Exclusive: Projected Top-Five Pick Micah Parsons Explains Decision to Turn Pro

Kristian Dyer

For Micah Parsons, the decision to opt-out of his junior season at Penn State was one that was based not just on his desire to play in the NFL and get a start on his training for the NFL Combine. It was also weighed by the Big Ten’s decision to cancel the fall football season as well as limiting his exposure to COVID-19.

A two-year starter at Penn State, Parsons is arguably the most dominant defensive player in next spring’s NFL Draft – in fact he might be the most complete defensive player to come out of college football in quite some time. He is good in coverage, has incredible instincts for finding the ball and has proven to be a strong pass rusher off the edge.

The lack of a fall season for the Big Ten played a role in his decision to opt-out and declare for the NFL Draft. He became the first top-tier prospect to opt-out then declare for the NFL Draft.

“The uncertainty surely was something that made things challenging for us all. However, with everything going on, I just felt that it was the best decision for my family,” Parsons told SportsIllsutrated.com.

“Playing the game is what I love to do. I’ve spent countless hours mastering my craft, training with my teammates and preparing with the best coaches in the country to execute at the highest level come game day. Being blessed to play this wonderful game is a passion of mines and I don’t take it for granted. Being in there at the start of preseason training/fall camp felt amazing, but not knowing whether or not we were going to play a full season or at all - due to the virus - was something that gave me my reservations.”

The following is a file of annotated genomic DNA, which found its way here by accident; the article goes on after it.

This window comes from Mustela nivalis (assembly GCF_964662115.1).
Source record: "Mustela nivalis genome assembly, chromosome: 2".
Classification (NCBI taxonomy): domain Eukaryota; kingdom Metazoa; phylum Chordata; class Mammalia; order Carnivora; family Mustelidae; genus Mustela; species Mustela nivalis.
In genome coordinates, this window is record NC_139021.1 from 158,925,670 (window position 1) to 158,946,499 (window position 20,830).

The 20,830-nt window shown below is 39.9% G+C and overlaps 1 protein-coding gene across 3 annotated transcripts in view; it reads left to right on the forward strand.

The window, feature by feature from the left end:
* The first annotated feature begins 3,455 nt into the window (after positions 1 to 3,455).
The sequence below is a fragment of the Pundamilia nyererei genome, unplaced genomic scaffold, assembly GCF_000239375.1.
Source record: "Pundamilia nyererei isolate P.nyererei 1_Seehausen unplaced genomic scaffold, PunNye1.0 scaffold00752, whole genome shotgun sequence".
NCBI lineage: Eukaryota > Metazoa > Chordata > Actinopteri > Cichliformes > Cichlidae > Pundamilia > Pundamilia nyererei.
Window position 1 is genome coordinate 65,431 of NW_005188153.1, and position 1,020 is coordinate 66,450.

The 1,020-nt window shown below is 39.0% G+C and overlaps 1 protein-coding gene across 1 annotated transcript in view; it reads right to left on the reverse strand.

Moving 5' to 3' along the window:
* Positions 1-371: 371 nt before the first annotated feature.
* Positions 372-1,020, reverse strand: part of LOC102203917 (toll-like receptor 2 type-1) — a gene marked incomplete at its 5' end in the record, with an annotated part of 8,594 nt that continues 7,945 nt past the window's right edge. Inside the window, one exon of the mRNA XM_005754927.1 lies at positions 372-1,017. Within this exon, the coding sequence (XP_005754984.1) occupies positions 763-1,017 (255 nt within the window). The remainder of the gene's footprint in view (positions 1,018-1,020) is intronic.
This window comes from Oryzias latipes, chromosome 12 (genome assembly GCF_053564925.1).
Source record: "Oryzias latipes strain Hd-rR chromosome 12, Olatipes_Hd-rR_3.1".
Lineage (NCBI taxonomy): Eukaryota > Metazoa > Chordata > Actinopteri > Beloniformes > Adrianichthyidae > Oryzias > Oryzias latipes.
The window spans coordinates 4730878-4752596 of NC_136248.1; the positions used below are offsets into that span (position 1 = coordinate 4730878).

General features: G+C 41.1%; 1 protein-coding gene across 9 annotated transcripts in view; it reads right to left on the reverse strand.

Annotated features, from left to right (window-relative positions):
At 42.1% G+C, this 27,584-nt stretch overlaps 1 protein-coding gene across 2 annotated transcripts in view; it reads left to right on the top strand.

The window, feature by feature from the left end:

As a sophomore at Penn State last season, he had 109 total tackles including five sacks and 14 tackles for a loss. He also had five passes defended and a fumble recovery. He is versatile, as he entered Penn State as a defensive end but moved back to linebacker once on campus, a sign of his rare athletic ability. He projects to either a 3-4 or a 4-3. He can play linebacker as he’s been the best in the country, but he also has the ability and versatility to play and become an elite defensive end, as well.

 “I always wanted to compete at the highest level against the best competition in the country and to also be fully prepared for such a life changing interview as it pertains to auditioning for the NFL, so for me, yes it was something that I thought about deeply,” Parsons said.

“But, most importantly, me being a leader, chief and Alpha Dog, I more so wanted to help lead my brothers to a Big 10 championship this year because what we had brewing was going to be something very special. I always believed that the next level would take care of itself, so my main focus and all of my energy was completely locked in on Penn State and what we had an opportunity to accomplish for our State of Pennsylvania, our fans and our university.”

Penn State was picked to finished second in the Big Ten’s East Division behind Ohio State.

Parsons represents the first of what could well be a wave of players who opt out of the season and get a jumpstart on their NFL careers. With the Big Ten uncertain about how a spring season would operate, Parsons likely isn’t the first or last upperclassman who will declare pro. 

It makes for a confusing time for players as a spring season for the Big Ten would run against the timeline for the NFL Combine and then the draft.

“With everything that’s transpiring right now, I had to truly make the best decision for my son, my family and my future,” Parsons said. 

“I cherish the best job in the world which is being a parent and I don’t take that lightly. Being without my son for an extended period of time would’ve been extremely tough, and more importantly, having the ability to potentially have exposed he or my parents to the virus is something that I simply couldn’t afford to do.” 

THANKS FOR READING JETS COUNTRY
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